This program offers a tantalizing glimpse of a future where body parts are grown for you from your own cells - a future where the line between healing and rejuvenation will blur and where massive injuries, once tragic, will be considered reversible events. In the process, we may even find new ways to foil death. We'll go inside the lab, inside the cells, and into the brilliant minds and operating rooms of doctors to witness one of the first people to be living with a lab-grown organ. Through a combination of time-lapse photography, unique macro perspectives, CGI and interviews both with doctors and patients, you'll see lab-grown organs such as: hearts, ears, fingers, legs, livers, bladders, arms, eyes, and skin. If we can grow the parts we need, inside and outside the body, it will m [...]

Pain [electronic resource]: A History of Anesthesia

The isolation of morphine alkaloids from opium was a turning point in the history of medicine. It meant that essential compounds in herbal remedies could be measured out in reliable doses, creating a surge of research into chemical palliatives and giving birth to the modern pharmaceutical industry. By the mid-19th century mass production of manmade painkillers was in full swing. This program describes the development of synthetic pain treatments, sedatives, and anesthetics and explains how opiates, barbiturates, and anti-inflammatories work.

Pus [electronic resource]: A History of Antibiotics

Centuries ago, draining a wound of pus was the surest way to fight dangerous infection, but millions of deaths from pestilent disease proved that this practice was not always successful. Even after medieval medicine gave way to Louis Pasteur's germ theory physicians had a tough time knocking out bacteria, until the advent of penicillin. This program traces the development of antibiotics and profiles the researchers who helped eradicate many bacterial and viral illnesses. With Donald A. Henderson, who led WHO's 1966 global war on smallpox.

Poison [electronic resource]: A History of Toxic Cures

Belladonna, curare, snake venom-all are lethal, yet all may be used therapeutically. This program explores the fine line between harming and healing with an overview of poisons that are part of medical treatment. Beginning with Victorian-era experiments in painless surgery and the Arsenic Act of 1851, which made it harder for Londoners to murder each other but also paved the way for licensing of pharmacists, through to current poison derivatives that smooth wrinkles, the video provides a history of toxic cures as well as a look ahead at their potential use in new forms of personalized medicine.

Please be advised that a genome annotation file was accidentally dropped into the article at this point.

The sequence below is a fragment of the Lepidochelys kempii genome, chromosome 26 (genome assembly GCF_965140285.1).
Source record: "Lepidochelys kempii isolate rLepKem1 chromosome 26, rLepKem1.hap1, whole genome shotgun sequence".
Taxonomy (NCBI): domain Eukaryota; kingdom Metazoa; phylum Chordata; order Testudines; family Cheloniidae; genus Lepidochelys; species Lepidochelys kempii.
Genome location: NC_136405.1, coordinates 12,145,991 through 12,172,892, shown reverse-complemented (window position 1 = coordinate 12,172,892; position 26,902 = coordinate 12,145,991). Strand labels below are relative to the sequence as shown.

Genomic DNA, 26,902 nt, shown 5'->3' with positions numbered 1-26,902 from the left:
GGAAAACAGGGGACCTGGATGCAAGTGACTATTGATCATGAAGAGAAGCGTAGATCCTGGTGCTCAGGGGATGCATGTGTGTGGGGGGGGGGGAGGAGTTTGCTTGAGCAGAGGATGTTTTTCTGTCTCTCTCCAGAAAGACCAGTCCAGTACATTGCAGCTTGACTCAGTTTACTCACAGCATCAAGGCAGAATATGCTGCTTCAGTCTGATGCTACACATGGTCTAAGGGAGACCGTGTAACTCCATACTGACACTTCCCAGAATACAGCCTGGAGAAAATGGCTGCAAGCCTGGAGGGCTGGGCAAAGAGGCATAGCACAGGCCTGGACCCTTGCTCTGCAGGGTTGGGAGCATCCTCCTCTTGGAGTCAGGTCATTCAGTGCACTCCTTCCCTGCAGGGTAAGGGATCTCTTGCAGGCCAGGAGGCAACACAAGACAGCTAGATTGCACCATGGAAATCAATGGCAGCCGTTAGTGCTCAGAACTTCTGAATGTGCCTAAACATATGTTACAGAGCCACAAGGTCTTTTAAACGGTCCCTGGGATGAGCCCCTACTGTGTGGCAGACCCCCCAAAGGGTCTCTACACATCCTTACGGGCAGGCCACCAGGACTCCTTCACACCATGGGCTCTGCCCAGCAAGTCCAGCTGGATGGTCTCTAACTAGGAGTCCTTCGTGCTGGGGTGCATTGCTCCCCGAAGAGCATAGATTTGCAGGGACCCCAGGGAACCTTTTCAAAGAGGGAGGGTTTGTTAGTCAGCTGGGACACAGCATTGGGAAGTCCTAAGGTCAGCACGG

Targeting GIST [electronic resource]: Lifesaving Treatment & Hope for the Future

A great challenge to successful cancer treatment has been the fact that not all malignant tumors are alike. But personalized therapies based on specific gene mutations are now changing the landscape of cancer care, especially for patients with gastrointestinal stromal tumors, or GIST. This program explores targeted cancer therapies aimed at GIST, introducing oncology experts who explain how the technique works, why it's been effective in combatting GIST, and what's on the horizon in this promising field. An overview of GIST is also provided, and patients with the disease tell how the targeted treatments, which are administered in pill form, have allowed them to resume a normal life.

Understanding the Mysteries of GIST [electronic resource]: A Rare Cancer

A gastrointestinal stromal tumor, or GIST, is a fairly rare tumor of the digestive tract. Though there are other kinds of tumors that can develop in this part of the body, GISTs are different because of the type of cell from which they originate. And though GIST can become life-threatening, medical science has discovered new ways to alter the progression of this disease, as this program shows. In addition to informative medical experts, viewers meet patients who are living active, optimistic lives with GIST.